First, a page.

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September 1966

False Aneurysm of the Aorta Following Penetrating Trauma: Report of a Case With Secondary Infection and Delayed Rupture

Author Affiliations

From 7272 USAF Hospital, Wheelus Air Force Base, Tripoli, Libya. Dr. Bennett is presently with the Department of Pathology, Washington University, St. Louis.

Arch Surg. 1966;93(3):404-408. doi:10.1001/archsurg.1966.01330030034008

LONG-TERM survival with a false aneurysm of the aorta following penetrating trauma is a unique occurrence. Death from rapid exsanguination or cardiac tamponade is the immediate result in over 80% of stab and missile wounds to the aorta, and there is an additional 30% mortality during the first 24 hours in the group of initial survivors.1 Only the development of a false aneurysm or arteriovenous fistula permits long-term survivals. The following example of false aortic aneurysm secondary to penetrating trauma was unusual in its development and location, had a long asymptomatic period before development of fatal complications, and emphasizes the need to follow well founded dicta of management.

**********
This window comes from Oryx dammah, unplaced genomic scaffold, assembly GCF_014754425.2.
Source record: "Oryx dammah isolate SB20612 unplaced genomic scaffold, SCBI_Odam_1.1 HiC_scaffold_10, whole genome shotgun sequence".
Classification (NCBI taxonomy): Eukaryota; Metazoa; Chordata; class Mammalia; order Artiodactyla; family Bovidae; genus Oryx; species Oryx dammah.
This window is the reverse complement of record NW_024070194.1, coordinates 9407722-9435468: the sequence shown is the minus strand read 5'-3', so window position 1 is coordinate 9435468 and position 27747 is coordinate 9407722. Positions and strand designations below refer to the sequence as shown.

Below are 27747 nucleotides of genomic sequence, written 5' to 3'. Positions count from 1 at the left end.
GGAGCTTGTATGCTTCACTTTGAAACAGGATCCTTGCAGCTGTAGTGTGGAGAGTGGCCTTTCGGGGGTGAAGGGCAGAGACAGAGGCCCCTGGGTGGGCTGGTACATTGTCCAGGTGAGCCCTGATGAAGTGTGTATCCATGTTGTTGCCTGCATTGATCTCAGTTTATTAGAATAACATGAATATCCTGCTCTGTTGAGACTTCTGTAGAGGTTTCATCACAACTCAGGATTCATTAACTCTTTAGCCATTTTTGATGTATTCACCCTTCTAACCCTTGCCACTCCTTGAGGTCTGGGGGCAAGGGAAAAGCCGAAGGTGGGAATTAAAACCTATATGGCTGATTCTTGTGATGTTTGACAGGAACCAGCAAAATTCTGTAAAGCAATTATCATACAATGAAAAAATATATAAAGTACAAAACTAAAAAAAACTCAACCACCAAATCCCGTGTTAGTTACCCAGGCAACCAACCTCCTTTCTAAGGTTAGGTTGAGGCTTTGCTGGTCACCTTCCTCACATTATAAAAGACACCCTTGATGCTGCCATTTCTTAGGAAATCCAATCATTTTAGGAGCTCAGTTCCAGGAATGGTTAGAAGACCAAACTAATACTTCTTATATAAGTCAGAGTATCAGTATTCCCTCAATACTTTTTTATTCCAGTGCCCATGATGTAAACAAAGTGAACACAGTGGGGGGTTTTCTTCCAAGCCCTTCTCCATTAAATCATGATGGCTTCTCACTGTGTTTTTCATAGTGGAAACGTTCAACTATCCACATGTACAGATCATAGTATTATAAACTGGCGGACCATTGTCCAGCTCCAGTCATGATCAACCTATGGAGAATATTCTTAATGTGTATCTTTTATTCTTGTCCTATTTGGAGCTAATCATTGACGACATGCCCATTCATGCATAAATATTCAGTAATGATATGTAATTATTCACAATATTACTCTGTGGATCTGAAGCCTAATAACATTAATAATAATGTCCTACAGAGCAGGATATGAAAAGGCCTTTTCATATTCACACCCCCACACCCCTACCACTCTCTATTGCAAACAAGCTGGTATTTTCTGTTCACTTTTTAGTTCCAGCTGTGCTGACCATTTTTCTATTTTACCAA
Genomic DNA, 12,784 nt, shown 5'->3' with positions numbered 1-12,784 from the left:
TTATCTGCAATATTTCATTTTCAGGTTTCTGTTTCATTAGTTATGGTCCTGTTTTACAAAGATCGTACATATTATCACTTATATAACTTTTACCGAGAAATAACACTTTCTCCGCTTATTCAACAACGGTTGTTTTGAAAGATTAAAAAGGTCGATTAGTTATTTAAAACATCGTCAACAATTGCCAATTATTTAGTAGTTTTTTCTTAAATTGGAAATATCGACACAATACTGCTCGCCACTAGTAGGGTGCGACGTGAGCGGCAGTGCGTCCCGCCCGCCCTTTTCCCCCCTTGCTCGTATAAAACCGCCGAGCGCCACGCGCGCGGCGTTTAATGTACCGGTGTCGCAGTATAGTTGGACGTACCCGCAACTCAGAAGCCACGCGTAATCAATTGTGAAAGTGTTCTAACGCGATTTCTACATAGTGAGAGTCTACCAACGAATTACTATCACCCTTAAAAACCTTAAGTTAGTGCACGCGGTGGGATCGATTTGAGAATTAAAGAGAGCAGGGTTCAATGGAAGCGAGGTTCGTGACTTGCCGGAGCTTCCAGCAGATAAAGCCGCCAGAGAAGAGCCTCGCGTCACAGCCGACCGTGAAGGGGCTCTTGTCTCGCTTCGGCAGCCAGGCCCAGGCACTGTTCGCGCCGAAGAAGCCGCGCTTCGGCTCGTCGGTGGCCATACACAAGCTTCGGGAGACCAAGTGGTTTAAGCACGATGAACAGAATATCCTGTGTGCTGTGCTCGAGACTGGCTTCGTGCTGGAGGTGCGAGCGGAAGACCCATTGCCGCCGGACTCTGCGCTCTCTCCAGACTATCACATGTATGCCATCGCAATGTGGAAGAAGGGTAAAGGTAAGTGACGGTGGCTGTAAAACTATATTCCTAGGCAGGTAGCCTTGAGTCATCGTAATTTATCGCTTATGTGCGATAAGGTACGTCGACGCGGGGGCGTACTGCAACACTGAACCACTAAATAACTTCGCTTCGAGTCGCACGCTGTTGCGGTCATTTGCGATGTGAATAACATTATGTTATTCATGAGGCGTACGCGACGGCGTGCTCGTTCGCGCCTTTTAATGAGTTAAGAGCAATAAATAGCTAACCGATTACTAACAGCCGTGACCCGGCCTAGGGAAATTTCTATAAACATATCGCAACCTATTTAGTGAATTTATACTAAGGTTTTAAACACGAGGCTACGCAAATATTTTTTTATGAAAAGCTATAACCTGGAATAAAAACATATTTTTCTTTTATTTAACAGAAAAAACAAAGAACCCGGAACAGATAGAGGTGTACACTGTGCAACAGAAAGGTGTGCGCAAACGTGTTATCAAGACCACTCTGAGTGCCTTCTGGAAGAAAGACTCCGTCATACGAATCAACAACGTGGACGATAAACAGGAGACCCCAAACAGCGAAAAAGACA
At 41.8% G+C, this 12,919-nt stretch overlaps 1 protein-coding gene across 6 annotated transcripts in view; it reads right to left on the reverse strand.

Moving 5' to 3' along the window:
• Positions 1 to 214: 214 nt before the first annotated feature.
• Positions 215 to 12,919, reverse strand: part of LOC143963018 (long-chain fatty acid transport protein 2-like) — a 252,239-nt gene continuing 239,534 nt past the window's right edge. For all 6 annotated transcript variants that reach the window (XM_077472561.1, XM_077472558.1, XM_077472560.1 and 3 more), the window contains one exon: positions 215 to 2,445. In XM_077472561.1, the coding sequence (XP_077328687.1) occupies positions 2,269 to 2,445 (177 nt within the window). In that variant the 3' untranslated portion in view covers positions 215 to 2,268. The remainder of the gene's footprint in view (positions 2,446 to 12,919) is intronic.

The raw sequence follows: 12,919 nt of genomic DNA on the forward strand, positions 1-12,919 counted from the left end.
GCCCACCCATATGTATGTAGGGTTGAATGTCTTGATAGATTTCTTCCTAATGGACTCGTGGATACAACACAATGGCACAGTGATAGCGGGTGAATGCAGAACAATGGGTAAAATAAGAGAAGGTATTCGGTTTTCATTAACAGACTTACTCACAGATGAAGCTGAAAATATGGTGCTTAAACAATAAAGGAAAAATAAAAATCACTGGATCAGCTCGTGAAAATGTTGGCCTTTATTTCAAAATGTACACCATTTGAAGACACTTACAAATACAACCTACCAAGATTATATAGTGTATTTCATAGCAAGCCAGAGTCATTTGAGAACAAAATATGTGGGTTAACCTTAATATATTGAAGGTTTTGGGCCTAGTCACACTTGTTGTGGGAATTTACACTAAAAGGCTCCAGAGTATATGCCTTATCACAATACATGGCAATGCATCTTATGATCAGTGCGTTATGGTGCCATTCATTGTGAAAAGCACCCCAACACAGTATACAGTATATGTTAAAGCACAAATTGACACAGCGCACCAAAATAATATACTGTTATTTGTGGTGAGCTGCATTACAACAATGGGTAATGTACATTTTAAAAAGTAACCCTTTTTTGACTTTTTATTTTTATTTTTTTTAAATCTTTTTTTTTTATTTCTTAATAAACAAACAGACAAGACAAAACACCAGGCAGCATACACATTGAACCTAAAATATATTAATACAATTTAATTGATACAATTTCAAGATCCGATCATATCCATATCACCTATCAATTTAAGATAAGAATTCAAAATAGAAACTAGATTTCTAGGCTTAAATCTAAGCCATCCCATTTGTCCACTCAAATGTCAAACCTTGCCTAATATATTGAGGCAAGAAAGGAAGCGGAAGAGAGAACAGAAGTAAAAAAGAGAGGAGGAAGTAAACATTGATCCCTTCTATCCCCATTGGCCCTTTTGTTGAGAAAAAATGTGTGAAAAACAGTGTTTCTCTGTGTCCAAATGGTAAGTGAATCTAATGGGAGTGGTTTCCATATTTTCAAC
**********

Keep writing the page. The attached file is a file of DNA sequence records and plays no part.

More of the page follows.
Report of Case  A 13-year-old boy was stabbed in the left lumbar region on Feb 14, 1962. The embedded knife blade was 6 inches in length and was easily removed. Upon removal there was brisk bleeding which subsided spontaneously. He did

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